An irate mother went to a Hempstead middle school in 2015 to confront a teacher and ended up beating the educator and knocking her unconscious, a Nassau County prosecutor said Wednesday at Annika McKenzie’s second trial.
McKenzie, 36, is charged with assault and other crimes that accuse her of beating math teacher Catherine Lang-Engelhardt, 60, at the Alverta B. Gray Schultz Middle School on April 15, 2015.
“She slammed Mrs. Engelhardt against the wall,” Assistant District Attorney Rachael Whalen told jurors in Nassau County Court in Mineola.
McKenzie then grabbed Lang-Engelhardt by the neck, choked her and punched her in the face, Whalen said during her opening statement. While Lang-Engelhardt was on the ground, McKenzie’s niece, who was a student at the school, kicked the teacher and hit her with a bottle, Whalen asserted.
Lang-Engelhardt lay unconscious for two minutes, Whalen said.
That’s not how it happened, McKenzie’s attorney, Donald Rollock of Mineola, told jurors before Court of Claims Justice Alan L. Honorof.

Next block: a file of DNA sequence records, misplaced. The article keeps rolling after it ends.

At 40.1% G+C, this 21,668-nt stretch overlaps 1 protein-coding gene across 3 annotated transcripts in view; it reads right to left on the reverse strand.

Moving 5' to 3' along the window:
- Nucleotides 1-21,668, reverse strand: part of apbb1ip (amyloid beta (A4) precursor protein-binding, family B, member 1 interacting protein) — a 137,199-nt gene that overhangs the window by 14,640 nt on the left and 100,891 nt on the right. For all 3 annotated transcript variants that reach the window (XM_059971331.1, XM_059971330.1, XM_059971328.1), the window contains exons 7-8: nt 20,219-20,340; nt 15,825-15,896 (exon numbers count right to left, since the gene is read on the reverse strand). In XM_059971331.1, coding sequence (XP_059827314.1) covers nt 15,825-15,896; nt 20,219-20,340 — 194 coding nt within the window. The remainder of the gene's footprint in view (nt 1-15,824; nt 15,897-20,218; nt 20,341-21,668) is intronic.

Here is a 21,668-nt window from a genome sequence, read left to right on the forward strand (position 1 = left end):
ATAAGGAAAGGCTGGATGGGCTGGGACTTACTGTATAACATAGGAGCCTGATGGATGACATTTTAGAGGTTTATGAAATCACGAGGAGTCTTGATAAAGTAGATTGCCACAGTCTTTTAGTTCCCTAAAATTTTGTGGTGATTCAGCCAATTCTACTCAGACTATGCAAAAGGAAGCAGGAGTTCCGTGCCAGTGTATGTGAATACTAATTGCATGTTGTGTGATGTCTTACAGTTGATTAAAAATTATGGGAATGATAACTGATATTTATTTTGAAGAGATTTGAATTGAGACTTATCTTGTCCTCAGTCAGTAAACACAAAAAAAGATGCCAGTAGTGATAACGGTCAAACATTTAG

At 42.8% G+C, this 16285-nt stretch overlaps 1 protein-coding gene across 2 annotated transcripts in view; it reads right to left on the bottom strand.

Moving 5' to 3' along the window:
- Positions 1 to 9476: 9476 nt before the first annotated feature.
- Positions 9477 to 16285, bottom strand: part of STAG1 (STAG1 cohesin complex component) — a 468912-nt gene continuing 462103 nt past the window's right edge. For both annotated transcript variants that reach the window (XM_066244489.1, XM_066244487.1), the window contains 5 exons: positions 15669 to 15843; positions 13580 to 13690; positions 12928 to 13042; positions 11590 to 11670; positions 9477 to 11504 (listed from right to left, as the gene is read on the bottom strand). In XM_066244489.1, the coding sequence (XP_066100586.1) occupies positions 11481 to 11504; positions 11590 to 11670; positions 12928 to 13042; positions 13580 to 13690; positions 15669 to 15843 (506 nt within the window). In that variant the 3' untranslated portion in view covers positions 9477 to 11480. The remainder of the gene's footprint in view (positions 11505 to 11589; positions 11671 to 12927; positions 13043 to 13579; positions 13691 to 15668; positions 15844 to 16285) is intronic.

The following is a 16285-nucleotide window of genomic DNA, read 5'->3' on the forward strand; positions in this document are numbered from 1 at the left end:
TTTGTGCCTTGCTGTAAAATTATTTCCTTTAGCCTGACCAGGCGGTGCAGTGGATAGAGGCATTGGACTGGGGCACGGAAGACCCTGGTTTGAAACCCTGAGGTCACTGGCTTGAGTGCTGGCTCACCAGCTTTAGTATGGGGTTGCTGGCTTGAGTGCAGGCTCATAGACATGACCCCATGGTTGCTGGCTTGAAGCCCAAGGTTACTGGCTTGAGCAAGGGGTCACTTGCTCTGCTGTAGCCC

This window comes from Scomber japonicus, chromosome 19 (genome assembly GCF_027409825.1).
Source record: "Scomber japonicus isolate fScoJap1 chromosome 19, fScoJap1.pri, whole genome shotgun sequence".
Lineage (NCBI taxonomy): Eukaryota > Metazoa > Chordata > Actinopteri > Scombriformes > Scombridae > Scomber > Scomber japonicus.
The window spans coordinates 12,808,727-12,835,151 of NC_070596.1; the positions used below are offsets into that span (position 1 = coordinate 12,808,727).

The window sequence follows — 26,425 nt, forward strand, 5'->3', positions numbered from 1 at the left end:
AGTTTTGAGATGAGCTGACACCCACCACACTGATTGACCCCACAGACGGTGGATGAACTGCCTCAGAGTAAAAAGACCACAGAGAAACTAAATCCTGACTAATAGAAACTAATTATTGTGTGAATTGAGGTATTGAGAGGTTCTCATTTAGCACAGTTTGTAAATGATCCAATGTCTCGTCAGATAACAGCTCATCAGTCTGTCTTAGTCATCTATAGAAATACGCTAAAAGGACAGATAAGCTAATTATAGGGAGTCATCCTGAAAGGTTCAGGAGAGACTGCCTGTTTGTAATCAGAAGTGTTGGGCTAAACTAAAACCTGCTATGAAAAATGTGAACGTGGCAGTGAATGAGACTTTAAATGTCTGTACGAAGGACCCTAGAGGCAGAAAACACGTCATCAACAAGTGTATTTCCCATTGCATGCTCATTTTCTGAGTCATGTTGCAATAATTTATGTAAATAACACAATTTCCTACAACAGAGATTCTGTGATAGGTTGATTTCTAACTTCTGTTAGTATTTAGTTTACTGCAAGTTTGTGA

McKenzie went to the school to confront Lang-Engelhardt about an incident earlier that morning in which McKenzie’s daughter said the math teacher shoved a lacrosse stick into her body, Rollock said.
“But she never expected to run into a person who was out of control,” he said.
Rollock said Lang-Engelhardt was the aggressor and bumped into McKenzie during the confrontation.
McKenzie, he said, grabbed Lang-Engelhardt by the neck because she thought the teacher was going to hit her.
“The niece punched her and knocked her out,” said Rollock.
In May, a jury acquitted McKenzie of a misdemeanor charge of criminal trespass, but was unable to agree on a verdict on any of the other, more serious charges.
Acting State Supreme Court Justice Jerald S. Carter in Mineola declared a mistrial, forcing a retrial.
In addition to assault, McKenzie is charged with harassment and disorderly misconduct. The most serious assault charge carries a penalty of 2 to 7 years in prison.
At the time, jury foreman Roy Smith of Elmont said jurors could not agree on two areas: the word “intent” when it came to McKenzie’s actions, and whether she was justified in using force if she thought the teacher was about to hit her.
“That kind of hung a few people up, and the whole process,” Smith said in an interview after Carter declared the mistrial.
Lang-Engelhardt and McKenzie, who testified at McKenzie’s first trial, are scheduled to recount their stories again for the second jury, according to Whalen and Rollock.
The trial will resume Thursday afternoon.